Exerciser11
Babies received iron and vitamins0.2010.010
    Yes11
    No0.2011.43 (0.29–5.31)0.0102.39 (1.28–6.01)
Source of drinking water (baby)0.0780.014
    Tap water0.0322.89 (1.85–4.71)0.0043.29 (1.96–8.49)
    Boiled tap water0.1341.01 (0.21–2.81)0.0921.73 (0.85–3.26)
    Mineral water11
  • P < 0.05 indicates a significant association.

  • P-value and Adjusted OR: all variables were entered in one model with adjustment for pregnancy duration (pre-term, term)

  • P-value* and Adjusted OR*: all variables were entered in one model-related infant mortality for only term baby.

The risk of infant death was almost twice as high among mothers who were exposed to passive smoking than among mothers not exposed to passive smoking (OR 1.82, CI = 1.14–3.19).

The risk of dead infants was also twice as high among infants who did not receive exclusive breastfeeding and infants sharing their bed with parents (OR 2.01, 1.85, CIs = 1.48–4.08, 1.08–3.91). The risk of infant death was three times higher among infants sleeping in prone position than among infants sleeping in side position (OR 2.95, CI = 1.37–4.92).

The risk of infant death was three times higher among infants who received tap water compared with infants receiving mineral water as a source of drinking (OR 2.89, CI = 1.85–4.71).

We found, according to the ORs, that the prone sleeping position and tap water were the strongest health behaviour factors, followed by non-exclusive breastfeeding, bed-shared sleep location and passive smoking.

In the second model, all health behaviour and health awareness factors had a significant association with infant mortality.

Not all results of first model confirm the significant association tested by model two, because of the effect of pre-term birth on the infant mortality. So, sport during pregnancy, iron and vitamin supplements and source of drinking water were not significant determinants for infant mortality (P-value = 0.123, 0.201, 0.078).

Table 3 shows the influence of health behaviour and health awareness factors on the infancy period among cases after adjusting for the proximate factors.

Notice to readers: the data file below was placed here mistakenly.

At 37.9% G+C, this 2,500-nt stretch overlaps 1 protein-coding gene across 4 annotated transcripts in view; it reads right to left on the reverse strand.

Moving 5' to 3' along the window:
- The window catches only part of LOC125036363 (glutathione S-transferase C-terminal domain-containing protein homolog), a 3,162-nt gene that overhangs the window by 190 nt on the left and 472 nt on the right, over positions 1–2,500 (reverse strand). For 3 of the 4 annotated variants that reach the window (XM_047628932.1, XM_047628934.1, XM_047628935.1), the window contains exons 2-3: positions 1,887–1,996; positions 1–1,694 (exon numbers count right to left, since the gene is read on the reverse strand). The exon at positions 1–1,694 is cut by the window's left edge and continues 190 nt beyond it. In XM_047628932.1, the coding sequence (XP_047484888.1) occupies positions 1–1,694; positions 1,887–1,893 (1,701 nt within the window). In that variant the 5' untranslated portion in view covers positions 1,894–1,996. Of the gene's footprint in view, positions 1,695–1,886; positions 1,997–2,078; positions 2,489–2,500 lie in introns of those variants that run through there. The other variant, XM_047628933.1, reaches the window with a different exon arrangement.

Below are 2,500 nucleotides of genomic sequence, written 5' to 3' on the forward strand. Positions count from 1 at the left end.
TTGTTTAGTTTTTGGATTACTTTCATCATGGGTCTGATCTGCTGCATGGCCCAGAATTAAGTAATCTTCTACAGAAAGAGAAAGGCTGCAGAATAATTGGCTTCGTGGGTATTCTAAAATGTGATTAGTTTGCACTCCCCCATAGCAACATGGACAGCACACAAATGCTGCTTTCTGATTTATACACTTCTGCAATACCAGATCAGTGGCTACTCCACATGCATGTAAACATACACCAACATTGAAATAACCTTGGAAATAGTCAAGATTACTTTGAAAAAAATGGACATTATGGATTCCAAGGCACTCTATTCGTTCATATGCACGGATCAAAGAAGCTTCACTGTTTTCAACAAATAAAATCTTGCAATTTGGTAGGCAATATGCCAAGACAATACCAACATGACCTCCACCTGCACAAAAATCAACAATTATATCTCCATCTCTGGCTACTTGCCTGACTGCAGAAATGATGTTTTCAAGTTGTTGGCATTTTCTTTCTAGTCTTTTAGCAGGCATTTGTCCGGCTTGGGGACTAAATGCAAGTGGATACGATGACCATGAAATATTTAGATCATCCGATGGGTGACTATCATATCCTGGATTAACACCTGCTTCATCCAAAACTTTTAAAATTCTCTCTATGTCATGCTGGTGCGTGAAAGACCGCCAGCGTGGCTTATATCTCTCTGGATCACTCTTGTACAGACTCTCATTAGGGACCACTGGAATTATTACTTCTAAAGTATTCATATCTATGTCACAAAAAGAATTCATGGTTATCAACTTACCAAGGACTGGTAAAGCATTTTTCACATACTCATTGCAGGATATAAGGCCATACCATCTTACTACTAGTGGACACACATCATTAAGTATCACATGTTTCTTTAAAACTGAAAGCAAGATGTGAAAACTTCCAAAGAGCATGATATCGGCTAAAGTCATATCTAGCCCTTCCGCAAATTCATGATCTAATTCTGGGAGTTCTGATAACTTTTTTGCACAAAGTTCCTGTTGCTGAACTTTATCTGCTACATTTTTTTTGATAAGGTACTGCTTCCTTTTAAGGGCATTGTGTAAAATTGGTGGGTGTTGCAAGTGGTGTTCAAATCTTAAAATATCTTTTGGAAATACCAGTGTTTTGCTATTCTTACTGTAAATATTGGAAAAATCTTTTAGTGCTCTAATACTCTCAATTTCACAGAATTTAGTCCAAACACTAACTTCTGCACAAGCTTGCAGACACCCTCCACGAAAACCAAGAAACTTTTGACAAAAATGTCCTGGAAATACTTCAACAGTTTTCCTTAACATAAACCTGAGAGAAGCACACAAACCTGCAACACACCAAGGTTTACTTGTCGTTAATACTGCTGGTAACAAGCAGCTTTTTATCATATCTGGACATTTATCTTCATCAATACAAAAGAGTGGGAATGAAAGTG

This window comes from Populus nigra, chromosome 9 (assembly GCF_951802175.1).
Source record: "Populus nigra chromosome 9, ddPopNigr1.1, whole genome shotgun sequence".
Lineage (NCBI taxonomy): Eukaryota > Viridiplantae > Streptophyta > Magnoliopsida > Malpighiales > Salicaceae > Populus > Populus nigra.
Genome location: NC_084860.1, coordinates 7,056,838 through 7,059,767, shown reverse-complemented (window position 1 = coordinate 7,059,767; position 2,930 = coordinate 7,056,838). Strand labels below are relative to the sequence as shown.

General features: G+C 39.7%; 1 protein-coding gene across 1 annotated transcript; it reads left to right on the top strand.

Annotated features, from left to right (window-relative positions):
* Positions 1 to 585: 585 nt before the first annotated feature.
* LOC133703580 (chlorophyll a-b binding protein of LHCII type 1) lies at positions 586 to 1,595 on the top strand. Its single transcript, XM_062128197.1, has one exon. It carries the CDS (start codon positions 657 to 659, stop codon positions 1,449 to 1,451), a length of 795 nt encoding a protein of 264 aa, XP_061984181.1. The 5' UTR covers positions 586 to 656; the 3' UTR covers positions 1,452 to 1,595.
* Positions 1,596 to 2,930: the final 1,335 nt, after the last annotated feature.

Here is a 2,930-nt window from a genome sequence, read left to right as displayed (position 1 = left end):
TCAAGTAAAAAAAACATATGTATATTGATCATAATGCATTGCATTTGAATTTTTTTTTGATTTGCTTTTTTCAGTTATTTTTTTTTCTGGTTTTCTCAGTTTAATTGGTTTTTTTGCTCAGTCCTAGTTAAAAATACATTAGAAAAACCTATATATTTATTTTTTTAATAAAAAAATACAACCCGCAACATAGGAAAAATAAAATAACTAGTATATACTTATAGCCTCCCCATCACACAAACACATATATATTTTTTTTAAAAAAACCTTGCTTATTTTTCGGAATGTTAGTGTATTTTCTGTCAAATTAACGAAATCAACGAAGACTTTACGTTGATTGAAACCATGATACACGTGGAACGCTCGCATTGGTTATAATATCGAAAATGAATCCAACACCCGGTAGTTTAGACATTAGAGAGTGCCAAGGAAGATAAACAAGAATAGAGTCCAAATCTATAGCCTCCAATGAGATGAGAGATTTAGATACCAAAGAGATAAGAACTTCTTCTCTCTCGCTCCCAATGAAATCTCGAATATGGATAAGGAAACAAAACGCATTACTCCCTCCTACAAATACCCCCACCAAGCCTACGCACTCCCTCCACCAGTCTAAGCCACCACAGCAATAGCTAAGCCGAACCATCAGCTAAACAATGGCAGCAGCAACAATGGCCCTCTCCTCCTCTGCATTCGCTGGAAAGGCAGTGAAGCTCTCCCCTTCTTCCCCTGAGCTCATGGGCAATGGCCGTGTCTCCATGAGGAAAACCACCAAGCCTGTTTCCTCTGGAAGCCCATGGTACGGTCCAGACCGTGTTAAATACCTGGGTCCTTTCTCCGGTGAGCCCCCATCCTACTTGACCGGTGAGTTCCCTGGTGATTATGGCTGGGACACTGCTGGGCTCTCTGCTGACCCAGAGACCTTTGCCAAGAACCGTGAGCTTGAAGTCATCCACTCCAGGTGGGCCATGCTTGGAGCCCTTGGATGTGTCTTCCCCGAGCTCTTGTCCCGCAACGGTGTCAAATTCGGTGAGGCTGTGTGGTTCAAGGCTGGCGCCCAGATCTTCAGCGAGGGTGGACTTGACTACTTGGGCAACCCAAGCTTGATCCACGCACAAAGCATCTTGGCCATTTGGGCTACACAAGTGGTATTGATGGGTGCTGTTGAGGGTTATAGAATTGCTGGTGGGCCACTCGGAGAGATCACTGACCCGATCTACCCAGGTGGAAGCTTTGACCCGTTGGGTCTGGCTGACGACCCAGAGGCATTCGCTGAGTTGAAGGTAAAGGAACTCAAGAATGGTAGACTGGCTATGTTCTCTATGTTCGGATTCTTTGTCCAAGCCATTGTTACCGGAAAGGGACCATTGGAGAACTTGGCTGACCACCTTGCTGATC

View this table:
Table 3

General characteristics and adjusted ORs of neonatal and post-natal mortality

DeterminantsEarly (0–7)Late (8-28)Neonate (0–28)Post-neonate (29-365)P-value (Adj. OR, 95% CI)
N (%)N (%)N (%)N (%)
Passive smoking during pregnancy110 (100)48 (100)158 (100)117 (100)0.038
    Yes60 (54.5)20 (41.7)80 (50.6)64 (54.7)2.23 (1.05–4.73)
    No50 (45.5)28 (58.3)78 (49.4)53 (45.3)1
Exclusive breastfeeding110 (100)48 (100)158 (100)117 (100)0.052
    Yes54 (49.1)25 (52.1)79 (50.0)94 (80.3)1
    No56 (50.9)23 (47.9)79 (50.0)23 (19.7)1.08 (0.45–3.97)
Sleeping position of baby110 (100)48 (100)158 (100)108 (100)0.071
    Prone70 (63.6)33 (68.7)103 (65.1)63 (58.3)1.19 (0.28–4.67)
    Side position40 (36.4)15 (31.3)55 (34.9)45 (41.7)1
Sleep location of baby110 (100)48 (100)158 (100)111 (100)0.110
    Alone52 (47.3)27 (56.3)79 (50.0)73 (65.8)1
    Shared with parents58 (52.7)21 (43.7)79 (50.0)38 (34.2)0.52 (0.23–1.16)
Sport during pregnancy110 (100)48 (100)158 (100)117 (100)0.217
    No97 (88.2)34 (70.8)131 (82.9)107 (91.5)2.18 (0.63–7.69)
    Yes13 (11.8)14 (29.2)27 (17.1)10 (8.5)1
Babies received iron or vitamins110 (100)48 (100)158 (100)117 (100)0.022
    Yes23 (20.9)0 (0.0)23 (14.6)42 (35.9)1
    No87 (79.1)48 (100.0)135 (85.4)75 (64.1)2.98 (1.78–3.75)